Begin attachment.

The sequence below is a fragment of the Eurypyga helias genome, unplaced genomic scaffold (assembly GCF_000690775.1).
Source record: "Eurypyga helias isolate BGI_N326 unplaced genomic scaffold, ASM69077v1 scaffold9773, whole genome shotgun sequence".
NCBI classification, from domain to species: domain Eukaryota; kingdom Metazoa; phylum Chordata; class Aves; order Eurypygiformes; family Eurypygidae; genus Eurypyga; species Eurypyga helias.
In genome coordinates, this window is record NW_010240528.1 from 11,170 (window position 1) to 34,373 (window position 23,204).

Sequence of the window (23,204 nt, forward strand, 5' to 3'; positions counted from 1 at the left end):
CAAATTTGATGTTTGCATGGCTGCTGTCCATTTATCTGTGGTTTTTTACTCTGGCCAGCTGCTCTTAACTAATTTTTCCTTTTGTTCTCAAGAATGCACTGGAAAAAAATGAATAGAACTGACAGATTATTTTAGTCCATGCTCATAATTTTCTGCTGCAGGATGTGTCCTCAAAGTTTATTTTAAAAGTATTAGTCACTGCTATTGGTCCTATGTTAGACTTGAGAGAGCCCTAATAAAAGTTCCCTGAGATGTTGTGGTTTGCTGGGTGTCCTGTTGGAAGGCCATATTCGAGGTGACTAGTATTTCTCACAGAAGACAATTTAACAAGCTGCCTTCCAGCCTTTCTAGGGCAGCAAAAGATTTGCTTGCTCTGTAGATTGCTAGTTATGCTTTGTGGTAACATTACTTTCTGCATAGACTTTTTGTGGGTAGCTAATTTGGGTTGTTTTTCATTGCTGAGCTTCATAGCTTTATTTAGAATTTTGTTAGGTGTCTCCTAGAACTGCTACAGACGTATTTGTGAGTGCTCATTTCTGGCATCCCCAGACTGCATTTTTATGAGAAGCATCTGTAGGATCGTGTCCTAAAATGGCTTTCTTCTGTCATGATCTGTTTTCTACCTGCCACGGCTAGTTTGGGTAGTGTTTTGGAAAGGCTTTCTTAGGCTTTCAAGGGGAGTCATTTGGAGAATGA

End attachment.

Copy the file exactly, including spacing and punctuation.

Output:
The sequence below is a fragment of the Eurypyga helias genome, unplaced genomic scaffold (assembly GCF_000690775.1).
Source record: "Eurypyga helias isolate BGI_N326 unplaced genomic scaffold, ASM69077v1 scaffold9773, whole genome shotgun sequence".
NCBI classification, from domain to species: domain Eukaryota; kingdom Metazoa; phylum Chordata; class Aves; order Eurypygiformes; family Eurypygidae; genus Eurypyga; species Eurypyga helias.
In genome coordinates, this window is record NW_010240528.1 from 11,170 (window position 1) to 34,373 (window position 23,204).

Sequence of the window (23,204 nt, forward strand, 5' to 3'; positions counted from 1 at the left end):
CAAATTTGATGTTTGCATGGCTGCTGTCCATTTATCTGTGGTTTTTTACTCTGGCCAGCTGCTCTTAACTAATTTTTCCTTTTGTTCTCAAGAATGCACTGGAAAAAAATGAATAGAACTGACAGATTATTTTAGTCCATGCTCATAATTTTCTGCTGCAGGATGTGTCCTCAAAGTTTATTTTAAAAGTATTAGTCACTGCTATTGGTCCTATGTTAGACTTGAGAGAGCCCTAATAAAAGTTCCCTGAGATGTTGTGGTTTGCTGGGTGTCCTGTTGGAAGGCCATATTCGAGGTGACTAGTATTTCTCACAGAAGACAATTTAACAAGCTGCCTTCCAGCCTTTCTAGGGCAGCAAAAGATTTGCTTGCTCTGTAGATTGCTAGTTATGCTTTGTGGTAACATTACTTTCTGCATAGACTTTTTGTGGGTAGCTAATTTGGGTTGTTTTTCATTGCTGAGCTTCATAGCTTTATTTAGAATTTTGTTAGGTGTCTCCTAGAACTGCTACAGACGTATTTGTGAGTGCTCATTTCTGGCATCCCCAGACTGCATTTTTATGAGAAGCATCTGTAGGATCGTGTCCTAAAATGGCTTTCTTCTGTCATGATCTGTTTTCTACCTGCCACGGCTAGTTTGGGTAGTGTTTTGGAAAGGCTTTCTTAGGCTTTCAAGGGGAGTCATTTGGAGAATGA